An Infant With Furuncular Myiasis: Human Botfly Infestation

Joseph P. Peter, MD; Alexander Philip, MPH; and Katherine Swan, MPAS, PA-C

During our recent medical mission trip to a small village in the Orange Walk District of Belize, an 8-month-old girl, accompanied by her mother, presented to us with a history of a rash on her trunk and left arm for more than a month. 

The mother stated that the rash originally had looked like 3 separate mosquito bites that grew and started to appear infected. The mother had squeezed the 1.5-cm lesion on her daughter’s forearm, resulting in a thick yellowish-white discharge mixed with a small amount of blood. The infant had been scratching at the lesions and had not been sleeping well at night. There were no symptoms such as fever, swollen lymph nodes, or loss of appetite. The girl is otherwise healthy and is up-to-date on immunizations.

On physical examination, 2 erythematous lesions with excoriation were noted, each with a central punctum, a 1-cm lesion on her left upper trunk and a 2-cm lesion on her left forearm (Figure 1). There also was a 1-cm erythematous nodule on her left lower trunk (Figure 2). The mother gently squeezed a small amount of serosanguineous fluid from the lesion on the baby’s forearm during the examination.


Figure 1. An 8-month-old Belizean girl presented this 2-cm lesion on her left forearm.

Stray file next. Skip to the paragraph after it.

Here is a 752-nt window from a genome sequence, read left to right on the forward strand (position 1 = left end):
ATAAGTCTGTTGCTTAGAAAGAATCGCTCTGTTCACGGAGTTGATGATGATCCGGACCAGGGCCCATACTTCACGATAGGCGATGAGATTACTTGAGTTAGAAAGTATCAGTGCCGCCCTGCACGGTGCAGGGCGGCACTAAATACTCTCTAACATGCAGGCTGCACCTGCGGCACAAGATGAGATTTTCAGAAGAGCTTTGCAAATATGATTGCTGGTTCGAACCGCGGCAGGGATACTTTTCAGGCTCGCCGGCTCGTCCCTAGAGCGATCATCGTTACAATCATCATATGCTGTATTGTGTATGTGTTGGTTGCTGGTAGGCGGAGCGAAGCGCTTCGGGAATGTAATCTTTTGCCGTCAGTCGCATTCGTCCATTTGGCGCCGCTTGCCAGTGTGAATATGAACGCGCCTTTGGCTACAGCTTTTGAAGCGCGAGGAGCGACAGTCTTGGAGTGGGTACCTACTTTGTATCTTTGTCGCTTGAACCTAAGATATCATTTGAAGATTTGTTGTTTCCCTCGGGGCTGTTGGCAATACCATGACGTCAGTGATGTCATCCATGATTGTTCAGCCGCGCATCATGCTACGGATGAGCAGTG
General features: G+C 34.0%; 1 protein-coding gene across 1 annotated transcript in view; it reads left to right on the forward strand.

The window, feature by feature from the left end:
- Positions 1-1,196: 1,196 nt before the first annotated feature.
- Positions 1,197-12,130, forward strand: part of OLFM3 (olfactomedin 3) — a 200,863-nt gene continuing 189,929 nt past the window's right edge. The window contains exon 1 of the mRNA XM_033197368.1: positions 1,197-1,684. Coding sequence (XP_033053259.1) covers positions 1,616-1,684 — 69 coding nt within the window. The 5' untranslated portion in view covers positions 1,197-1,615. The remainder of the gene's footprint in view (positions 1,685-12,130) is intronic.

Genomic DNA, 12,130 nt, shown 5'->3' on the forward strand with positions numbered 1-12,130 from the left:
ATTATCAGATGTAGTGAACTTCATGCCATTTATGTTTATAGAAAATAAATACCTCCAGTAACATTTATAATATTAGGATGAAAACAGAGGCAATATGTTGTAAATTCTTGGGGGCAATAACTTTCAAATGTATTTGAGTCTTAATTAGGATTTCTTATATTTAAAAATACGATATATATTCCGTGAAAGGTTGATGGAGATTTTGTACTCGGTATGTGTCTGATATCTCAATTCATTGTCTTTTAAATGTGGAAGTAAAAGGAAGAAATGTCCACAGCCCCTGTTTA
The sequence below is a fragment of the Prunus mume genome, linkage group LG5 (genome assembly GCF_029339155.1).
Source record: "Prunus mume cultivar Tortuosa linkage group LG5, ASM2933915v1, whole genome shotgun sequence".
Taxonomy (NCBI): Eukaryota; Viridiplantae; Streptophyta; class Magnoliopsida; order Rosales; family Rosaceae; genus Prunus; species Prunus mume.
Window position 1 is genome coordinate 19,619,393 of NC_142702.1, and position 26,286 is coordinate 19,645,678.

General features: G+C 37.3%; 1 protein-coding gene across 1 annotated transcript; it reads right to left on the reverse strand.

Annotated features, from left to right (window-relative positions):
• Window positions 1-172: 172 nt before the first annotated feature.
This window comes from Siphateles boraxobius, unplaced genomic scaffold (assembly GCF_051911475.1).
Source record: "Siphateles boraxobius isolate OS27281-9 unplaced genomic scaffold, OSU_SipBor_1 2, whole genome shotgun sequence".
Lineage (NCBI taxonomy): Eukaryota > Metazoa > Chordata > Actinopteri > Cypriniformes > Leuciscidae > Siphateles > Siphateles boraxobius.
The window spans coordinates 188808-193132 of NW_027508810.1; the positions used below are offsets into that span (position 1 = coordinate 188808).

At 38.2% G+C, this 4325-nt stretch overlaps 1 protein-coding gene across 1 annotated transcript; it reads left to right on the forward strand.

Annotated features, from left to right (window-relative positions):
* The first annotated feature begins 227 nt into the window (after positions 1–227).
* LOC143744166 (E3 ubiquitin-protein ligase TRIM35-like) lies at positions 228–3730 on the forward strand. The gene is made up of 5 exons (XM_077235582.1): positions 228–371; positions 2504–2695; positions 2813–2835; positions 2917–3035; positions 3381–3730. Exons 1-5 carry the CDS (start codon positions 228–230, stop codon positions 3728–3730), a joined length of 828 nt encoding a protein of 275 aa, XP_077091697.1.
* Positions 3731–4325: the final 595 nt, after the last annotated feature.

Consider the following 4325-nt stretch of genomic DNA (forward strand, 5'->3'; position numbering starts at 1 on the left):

The infant received a diagnosis of furuncular myiasis, a cutaneous infestation of humans and vertebrate animals by the developing larvae (maggots) of certain species of two-winged flies. The larvae feed on the living or dead tissue of its host.1-3 Furuncular myiasis is seen most commonly in tropical regions of the world, including Central and South America and sub-Saharan Africa.

Botfly Infestation

The human botfly (Dermatobia hominis) is responsible for furuncular myiasis in Central and South America. These flies (Figure 3) do not lay eggs directly on the host; rather, they lay their eggs on mosquitoes, ticks, or other blood-sucking insects, which in turn bite a warm-blooded host.1 About one week after the blood-sucking insect bites an animal, the warmth of the host’s body triggers the eggs to hatch. Within 20 days of hatching, the larvae drop onto an animal or human, where they enter the skin, usually painlessly.


Figure 2. A 1-cm erythematous nodule was present on the infant’s left lower trunk.

Symptoms typically develop within 2 days and include an initial raised erythematous papule, which continues to evolve into a larger boil-like nodule, often with serous or serosanguineous discharge from a central punctum.3 Sometimes the respiratory spiracle located on the posterior aspect of the larva may be seen protruding from the center of the lesion. Each lesion contains only one human botfly larva.3 Many patients report nocturnal pruritus, pain, and a sense of movement at the site of infestation, which can lead to insomnia. If left untreated, the larva stays with the host until it matures into its next stage, then emerges and drops to the ground to pupate in the soil. The larva may take 5 to 10 weeks or longer to mature before spontaneously exiting from its host.3 Most patients are not willing to wait for the larva to emerge on its own without treatment.